Thursday, 18 June 2009

Final Fantasy 7 - First impressions


Final Fantasy 7 is one of the most revered and beloved of role playing games to have ever been made. Regarded as a genre-defining work I’ve seen it regularly quoted as the game that brought real emotion into the medium. It's also a game I've never played.

Of course, thanks to the internet I already know the major factor that brought the game it famous reputation. The death of Aeris at the time must have been such a seismic event in the videogame space for it to still be talked about and discussed today.

Despite the knowledge of this major plot spoiler I've always wanted to play through the game and see how moving or affecting that moment is. Games have come a long way since it was released back on the original Playstation - at least in terms of visuals. Whether or not its impact over time has lessened or the story has been surpassed by more modern efforts remains for me to see. I really hope the plot and characters still resonate in 2009 as they did in 1997.

As expected the graphics are very dated and it’s hard to imagine this game being the revolutionary step forward it actually was. It was the first 3D game of the Final Fantasy series and playing it on a HD television did a great job of showing all its flaws off in gory detail. But I’ve had more joy with the PSP version despite the awkward controls.

The smaller screen sharpens everything up and it’s amazing what a little time can do to the mind with these older games. After a few hours I soon started to forget about the visuals completely and began to get wrapped up in the world and its characters. Instead of relying on the screen to convey high definition images my imagination took over. Thanks to this I ended up having the experience of the game inside my head rather than it being fed through my critical eyes.

I don't usually enjoy the over-Americanised localisation that most JRPG's go through. There's something fundamentally wrong in my mind about having a load of street lingo sprinkled into a fantasy setting. However, where a lot of similar games would've been switched off by now, the industrialised setting and ghetto backdrop seem to suit this style of narrative really well.

What's struck me, even at this early stage, is how well-written the characters are. There are distinctive qualities to each of them and although they sometimes fall into RPG and ethic stereotypes, I can't help but be curious about their histories and motivations. The early part of the story is encouraging too – playing what is essentially a terrorist and planting bombs gives it a darker edge. But seeing an entire section of the slums crushed just to eliminate the AVALANCHE group Cloud is working actually made me consider Barrett’s motivations.

But I really wanted to focus on Aerith. With so much of the buzz about this game being centred on her and her death it was a strange feeling interacting with her. From the very moment Cloud meets her she's a likeable and strong character. She has her own mind and senses of humour that makes me wonder why female characters haven’t progressed past this point. Whether its sentimentality clouding my view or not, she seems one of the most believable and interesting female characters I've seen in a game.

Of course, knowing what happens to her gives every line of dialogue and every scene a certain sombreness and I'm left wondering how different the game would feel if I had played it originally. That’s something I’ll never get to experience but I’m playing in a state of trepidation as to how she eventually meets her end. It will sound incredible soppy but I’m cherishing every interaction and moment with her.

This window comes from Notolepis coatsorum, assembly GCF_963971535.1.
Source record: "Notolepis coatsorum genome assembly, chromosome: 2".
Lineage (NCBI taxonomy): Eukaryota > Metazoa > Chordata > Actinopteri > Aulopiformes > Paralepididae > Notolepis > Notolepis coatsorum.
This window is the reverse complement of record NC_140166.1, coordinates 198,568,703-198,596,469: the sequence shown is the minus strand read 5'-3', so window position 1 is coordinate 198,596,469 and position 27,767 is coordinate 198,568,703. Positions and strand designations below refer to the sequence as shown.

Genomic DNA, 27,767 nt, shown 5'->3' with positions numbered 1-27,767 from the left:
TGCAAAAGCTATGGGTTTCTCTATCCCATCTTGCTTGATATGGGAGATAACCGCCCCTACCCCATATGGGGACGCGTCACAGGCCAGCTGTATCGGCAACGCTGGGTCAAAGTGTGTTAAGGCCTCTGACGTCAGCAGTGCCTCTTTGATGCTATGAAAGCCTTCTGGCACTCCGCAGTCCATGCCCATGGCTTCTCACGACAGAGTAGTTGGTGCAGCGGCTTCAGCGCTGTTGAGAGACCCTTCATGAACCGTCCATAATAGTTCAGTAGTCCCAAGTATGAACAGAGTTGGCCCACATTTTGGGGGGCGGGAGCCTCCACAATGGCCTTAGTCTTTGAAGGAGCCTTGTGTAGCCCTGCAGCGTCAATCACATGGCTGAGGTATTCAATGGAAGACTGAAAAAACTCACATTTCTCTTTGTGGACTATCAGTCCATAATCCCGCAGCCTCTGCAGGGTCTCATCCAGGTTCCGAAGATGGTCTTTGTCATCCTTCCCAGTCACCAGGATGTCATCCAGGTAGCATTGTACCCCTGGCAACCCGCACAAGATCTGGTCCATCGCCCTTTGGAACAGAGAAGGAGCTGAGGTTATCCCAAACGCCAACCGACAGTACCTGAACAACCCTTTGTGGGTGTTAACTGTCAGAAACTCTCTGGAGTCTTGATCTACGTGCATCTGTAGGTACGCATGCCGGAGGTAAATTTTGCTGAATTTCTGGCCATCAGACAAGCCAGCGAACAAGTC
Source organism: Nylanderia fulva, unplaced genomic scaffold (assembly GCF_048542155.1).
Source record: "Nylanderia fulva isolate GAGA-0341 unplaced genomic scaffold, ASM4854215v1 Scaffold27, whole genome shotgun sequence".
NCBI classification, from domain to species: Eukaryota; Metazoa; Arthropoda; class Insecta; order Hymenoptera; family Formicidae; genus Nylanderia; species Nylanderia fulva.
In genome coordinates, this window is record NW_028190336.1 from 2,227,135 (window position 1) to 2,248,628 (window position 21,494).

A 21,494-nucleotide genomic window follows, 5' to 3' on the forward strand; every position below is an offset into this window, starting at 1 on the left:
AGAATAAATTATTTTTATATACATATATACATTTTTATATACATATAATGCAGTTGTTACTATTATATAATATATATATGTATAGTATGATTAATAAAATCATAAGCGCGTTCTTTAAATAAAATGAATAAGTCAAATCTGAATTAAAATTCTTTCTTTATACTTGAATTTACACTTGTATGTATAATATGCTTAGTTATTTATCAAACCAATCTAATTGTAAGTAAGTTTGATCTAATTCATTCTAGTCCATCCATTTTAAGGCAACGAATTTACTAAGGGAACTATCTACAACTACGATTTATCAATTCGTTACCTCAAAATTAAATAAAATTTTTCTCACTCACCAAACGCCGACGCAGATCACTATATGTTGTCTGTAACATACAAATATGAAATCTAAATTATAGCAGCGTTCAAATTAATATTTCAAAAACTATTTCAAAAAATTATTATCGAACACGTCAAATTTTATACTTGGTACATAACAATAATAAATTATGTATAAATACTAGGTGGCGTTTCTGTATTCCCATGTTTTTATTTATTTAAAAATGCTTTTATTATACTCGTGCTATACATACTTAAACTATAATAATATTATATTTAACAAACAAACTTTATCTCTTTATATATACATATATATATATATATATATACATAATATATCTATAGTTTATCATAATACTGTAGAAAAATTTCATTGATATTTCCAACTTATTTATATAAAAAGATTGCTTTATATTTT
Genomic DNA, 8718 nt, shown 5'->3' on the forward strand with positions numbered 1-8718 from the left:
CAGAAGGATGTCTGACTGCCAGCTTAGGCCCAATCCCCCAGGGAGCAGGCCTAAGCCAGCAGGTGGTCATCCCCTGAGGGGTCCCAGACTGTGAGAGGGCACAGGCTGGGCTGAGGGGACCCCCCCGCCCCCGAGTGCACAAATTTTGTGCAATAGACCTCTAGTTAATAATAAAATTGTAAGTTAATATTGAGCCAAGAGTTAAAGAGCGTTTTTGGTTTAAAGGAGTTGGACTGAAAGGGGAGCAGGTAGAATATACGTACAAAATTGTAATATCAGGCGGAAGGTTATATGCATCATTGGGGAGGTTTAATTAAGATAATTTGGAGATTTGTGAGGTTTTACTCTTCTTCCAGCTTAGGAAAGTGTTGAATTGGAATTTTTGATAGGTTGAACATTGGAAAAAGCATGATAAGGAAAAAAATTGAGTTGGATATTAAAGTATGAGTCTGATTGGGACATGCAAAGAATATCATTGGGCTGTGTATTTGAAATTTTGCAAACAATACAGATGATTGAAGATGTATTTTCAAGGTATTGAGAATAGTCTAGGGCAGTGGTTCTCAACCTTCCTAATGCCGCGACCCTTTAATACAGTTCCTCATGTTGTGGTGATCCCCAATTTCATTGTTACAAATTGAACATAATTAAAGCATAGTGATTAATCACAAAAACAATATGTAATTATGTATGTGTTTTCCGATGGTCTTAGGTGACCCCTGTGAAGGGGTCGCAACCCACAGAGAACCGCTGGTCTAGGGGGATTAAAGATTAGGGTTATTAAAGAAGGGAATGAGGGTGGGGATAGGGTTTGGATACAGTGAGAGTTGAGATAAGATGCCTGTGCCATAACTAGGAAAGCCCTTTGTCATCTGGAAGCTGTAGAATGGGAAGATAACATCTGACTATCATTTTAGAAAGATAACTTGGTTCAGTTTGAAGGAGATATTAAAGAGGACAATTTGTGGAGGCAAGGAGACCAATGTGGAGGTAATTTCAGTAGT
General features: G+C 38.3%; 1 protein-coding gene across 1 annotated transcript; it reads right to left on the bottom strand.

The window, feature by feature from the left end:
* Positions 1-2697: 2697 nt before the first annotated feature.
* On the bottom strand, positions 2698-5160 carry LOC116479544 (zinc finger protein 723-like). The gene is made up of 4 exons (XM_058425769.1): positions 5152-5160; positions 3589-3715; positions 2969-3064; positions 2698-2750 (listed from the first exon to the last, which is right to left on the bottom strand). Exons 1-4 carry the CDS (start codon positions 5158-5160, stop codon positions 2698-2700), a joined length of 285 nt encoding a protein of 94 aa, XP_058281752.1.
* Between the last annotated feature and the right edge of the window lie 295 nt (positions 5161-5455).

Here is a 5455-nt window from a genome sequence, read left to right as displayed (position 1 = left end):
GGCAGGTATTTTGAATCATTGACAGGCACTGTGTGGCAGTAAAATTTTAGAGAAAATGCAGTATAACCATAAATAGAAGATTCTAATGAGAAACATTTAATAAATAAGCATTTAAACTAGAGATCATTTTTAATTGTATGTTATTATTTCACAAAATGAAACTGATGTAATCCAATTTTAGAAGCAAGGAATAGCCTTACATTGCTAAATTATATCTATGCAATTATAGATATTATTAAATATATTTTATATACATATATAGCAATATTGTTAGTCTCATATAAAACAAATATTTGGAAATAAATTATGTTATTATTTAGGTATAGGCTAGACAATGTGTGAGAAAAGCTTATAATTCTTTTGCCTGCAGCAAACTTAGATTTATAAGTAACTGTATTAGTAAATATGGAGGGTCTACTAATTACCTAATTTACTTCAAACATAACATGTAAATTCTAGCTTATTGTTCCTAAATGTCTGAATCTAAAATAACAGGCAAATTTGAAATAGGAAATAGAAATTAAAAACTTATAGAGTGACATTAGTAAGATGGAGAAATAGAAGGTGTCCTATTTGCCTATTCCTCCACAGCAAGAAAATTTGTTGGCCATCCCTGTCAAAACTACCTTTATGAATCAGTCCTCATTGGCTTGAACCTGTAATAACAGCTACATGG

1. I remember when I first saw Final Fantsy 7. I walked into my local game store with my mum to have a quick look around. I saw Final Fantasy 7 and just picked it up to see the back. No particular reason why as I had been picking up a number of games during my walk around.
    As soon as I saw the back I wanted the game. It was of course for that 'anime' feel. I had just recently got into anime when Final Fantasy 7 released and having never really heard much about Final Fantasy before in my young life I thought it was just going to be a fun little adventure title.
    Oh how wrong I was! This was my first 200+ hour game. I think altogether with my saves combined I hit over 400 hours on this baby. While you might not get as obsessed as I did as a child, I really hope you enjoy FF7. It lead onto my obsession with the Final Fantasy series and the RPG genre.
    Such an amazing first glimpse into the jRPG world I had been missing out on for quite a long time :-)

  2. Thanks for the comment Lauren - its always interesting to hear how people got into a landmark title and how it took over their life!
    I must confess that FF7 is the first Final Fantasy game I've played for more than 10 minutes and I've never really got on with them until now. I've heard one criticism of FF7 that it was too easy, too accessible for the FF enthusiast crowd. That seems a strange point to be critical of but I guess its the reason why I'm still playing - that and my burgeoning love affair with Aerith of course.
    400 hours though? That's a scary thought! If I was playing this on my TV your 400 hours would seem impossibly daunting. But thank to the PSP I can see myself pouring as many hours as possible into it whilst I'm on the go. I obsessed over Lost Odyssey for a ton of hours so I've no doubt FF7 will get its claws deep into me :)

  3. I would love to play Final Fantasy 7 for the first time again. I remember watching my older brother complete the game way before me and just falling in love with the story. It was on of them games that I loved to watch as well as play. Im envious of you.